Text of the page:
DescriptionCurrent and near-future galaxy cluster surveys at a variety of wavelengths are expected to provide a promising way to obtain precision measurements of the growth of structure over cosmic time. This in turn would serve as an important precision probe of cosmology. However, to realize the full potential of these surveys, systematic uncertainties arising from, for example, cluster mass estimates and sample selection must be well understood. This work follows several different approaches towards alleviating these uncertainties.
Cluster sample selection is investigated in the context of arcminute-resolution millimeter-wavelength surveys such as the Atacama Cosmology Telescope (ACT) and the South Pole Telescope (SPT). Large-area, realistic simulations of the microwave sky are constructed and cluster detection is simulated using a multi-frequency Wiener filter to separate the galaxy clusters, via their Sunyaev-Zel'dovich signal, from other contaminating microwave signals. Using this technique, an ACT-like survey can expect to obtain a cluster sample that is 90% complete and 85% pure above a mass of 3 x 10^14 Msun.
Cluster mass uncertainties are explored by comparing X-ray and weak-lensing mass estimates for shear-selected galaxy clusters in the Deep Lens Survey (DLS) to study possible biases in using cluster baryons or weak-lensing shear as tracers of the cluster total mass. Results are presented for four galaxy clusters that comprise the top-ranked shear-selected system in the DLS, and for three of these clusters there is agreement between X-ray and weak-lensing mass estimates. For the fourth cluster, the X-ray mass estimate is higher than that from weak-lensing by 2-sigma, and X-ray images suggest this cluster may be undergoing a merger with a smaller cluster, which may be biasing the X-ray mass estimate high.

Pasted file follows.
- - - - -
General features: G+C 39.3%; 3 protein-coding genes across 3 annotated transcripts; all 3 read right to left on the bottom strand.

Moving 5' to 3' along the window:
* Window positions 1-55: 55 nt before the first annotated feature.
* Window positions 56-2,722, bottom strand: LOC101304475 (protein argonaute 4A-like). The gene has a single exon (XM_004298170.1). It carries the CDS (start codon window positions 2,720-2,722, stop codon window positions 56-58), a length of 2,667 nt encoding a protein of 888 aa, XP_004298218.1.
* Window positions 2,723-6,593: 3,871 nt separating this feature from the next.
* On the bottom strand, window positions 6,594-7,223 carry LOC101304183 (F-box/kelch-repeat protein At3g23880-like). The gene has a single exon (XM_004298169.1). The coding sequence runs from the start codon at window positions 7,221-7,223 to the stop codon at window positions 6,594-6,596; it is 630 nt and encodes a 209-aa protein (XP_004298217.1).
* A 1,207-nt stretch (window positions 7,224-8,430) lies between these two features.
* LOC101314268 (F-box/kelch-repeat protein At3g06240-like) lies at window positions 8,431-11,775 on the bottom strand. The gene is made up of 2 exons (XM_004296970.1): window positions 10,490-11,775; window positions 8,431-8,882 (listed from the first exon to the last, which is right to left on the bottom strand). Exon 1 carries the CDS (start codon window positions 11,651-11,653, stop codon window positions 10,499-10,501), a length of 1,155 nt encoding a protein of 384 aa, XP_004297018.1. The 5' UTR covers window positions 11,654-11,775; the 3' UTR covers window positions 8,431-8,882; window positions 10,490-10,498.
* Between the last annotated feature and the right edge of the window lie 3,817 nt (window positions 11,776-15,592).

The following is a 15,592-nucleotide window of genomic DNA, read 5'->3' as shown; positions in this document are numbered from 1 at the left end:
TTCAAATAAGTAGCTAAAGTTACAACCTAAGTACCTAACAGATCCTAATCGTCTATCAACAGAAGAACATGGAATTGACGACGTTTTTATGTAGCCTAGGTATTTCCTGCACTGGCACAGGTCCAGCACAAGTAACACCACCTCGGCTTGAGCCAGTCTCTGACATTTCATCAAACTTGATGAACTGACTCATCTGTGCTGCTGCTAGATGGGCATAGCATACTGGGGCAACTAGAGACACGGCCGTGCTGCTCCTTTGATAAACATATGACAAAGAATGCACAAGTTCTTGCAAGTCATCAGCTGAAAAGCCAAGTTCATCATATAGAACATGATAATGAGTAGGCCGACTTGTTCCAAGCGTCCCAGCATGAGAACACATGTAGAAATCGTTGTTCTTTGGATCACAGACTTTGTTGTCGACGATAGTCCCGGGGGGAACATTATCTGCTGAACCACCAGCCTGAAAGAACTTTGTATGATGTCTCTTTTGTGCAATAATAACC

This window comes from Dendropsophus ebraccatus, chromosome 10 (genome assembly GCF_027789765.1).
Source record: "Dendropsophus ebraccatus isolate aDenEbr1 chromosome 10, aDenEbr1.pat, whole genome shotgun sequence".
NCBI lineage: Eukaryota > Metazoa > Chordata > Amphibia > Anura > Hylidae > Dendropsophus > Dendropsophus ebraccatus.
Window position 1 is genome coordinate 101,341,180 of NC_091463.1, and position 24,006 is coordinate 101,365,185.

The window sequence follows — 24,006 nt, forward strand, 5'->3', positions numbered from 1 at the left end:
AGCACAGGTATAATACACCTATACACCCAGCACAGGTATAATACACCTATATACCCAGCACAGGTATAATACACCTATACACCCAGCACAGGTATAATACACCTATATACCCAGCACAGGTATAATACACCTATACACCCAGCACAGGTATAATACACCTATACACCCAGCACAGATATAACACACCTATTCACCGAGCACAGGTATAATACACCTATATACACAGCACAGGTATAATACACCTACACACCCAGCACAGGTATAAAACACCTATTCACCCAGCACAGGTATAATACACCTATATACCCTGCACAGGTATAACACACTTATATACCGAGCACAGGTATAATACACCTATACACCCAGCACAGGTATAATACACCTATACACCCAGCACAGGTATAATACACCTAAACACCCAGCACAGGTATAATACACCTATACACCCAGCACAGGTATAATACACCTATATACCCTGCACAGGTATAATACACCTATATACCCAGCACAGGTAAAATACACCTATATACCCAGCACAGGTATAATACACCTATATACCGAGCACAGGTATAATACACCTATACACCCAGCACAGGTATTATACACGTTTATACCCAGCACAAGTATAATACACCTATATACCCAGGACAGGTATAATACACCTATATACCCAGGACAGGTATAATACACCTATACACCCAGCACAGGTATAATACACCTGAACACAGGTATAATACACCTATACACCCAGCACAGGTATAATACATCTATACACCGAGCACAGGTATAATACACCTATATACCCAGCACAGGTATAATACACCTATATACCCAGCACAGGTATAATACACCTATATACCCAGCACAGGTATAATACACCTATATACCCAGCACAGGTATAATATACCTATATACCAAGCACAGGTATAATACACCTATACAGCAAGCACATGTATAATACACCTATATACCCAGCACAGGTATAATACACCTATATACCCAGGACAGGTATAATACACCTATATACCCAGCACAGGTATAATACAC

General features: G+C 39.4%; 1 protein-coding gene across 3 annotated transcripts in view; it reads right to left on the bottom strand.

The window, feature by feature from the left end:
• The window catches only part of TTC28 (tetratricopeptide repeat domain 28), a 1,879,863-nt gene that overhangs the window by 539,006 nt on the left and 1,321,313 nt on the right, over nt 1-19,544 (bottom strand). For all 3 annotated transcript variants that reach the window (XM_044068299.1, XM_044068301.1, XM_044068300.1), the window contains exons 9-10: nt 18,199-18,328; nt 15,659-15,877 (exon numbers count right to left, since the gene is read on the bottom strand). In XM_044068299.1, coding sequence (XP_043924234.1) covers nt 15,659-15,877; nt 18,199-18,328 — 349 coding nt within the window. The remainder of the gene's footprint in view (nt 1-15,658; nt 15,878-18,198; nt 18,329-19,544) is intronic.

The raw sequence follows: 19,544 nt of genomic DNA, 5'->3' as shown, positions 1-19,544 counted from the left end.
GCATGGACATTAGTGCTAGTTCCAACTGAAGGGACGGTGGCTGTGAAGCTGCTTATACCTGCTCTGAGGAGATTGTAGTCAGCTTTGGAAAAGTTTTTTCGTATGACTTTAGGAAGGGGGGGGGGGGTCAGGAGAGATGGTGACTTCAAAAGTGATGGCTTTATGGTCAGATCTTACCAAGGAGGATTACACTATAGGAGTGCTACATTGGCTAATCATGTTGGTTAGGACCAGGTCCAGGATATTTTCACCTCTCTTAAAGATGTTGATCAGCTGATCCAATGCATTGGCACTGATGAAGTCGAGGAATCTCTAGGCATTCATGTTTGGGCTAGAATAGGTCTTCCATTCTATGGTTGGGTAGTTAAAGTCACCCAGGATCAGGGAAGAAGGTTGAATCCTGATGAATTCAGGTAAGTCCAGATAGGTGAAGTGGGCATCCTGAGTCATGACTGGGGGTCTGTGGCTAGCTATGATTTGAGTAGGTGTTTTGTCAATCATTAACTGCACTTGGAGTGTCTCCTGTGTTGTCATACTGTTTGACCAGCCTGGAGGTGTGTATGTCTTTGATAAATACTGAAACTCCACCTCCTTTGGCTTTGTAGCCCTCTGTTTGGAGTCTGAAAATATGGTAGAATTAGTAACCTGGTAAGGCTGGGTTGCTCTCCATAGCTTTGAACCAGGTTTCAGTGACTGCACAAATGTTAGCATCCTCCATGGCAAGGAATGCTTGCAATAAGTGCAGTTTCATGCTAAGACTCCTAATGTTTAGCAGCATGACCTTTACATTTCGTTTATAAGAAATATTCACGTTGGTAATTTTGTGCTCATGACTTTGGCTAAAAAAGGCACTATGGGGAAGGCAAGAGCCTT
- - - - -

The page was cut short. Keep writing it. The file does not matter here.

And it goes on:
The feasibility of measuring galaxy cluster peculiar velocities using an ACT-like instrument is also investigated. Such a possibility would allow one to measure structure growth via large-scale velocity fields and circumvent the uncertainties associated with measuring cluster masses. We show that such measurements are possible and yield statistical uncertainties of roughly 100 km/sec given either a temperature prior with 1-sigma errors of less than 2 keV or additional lower frequency millimeter-band observations.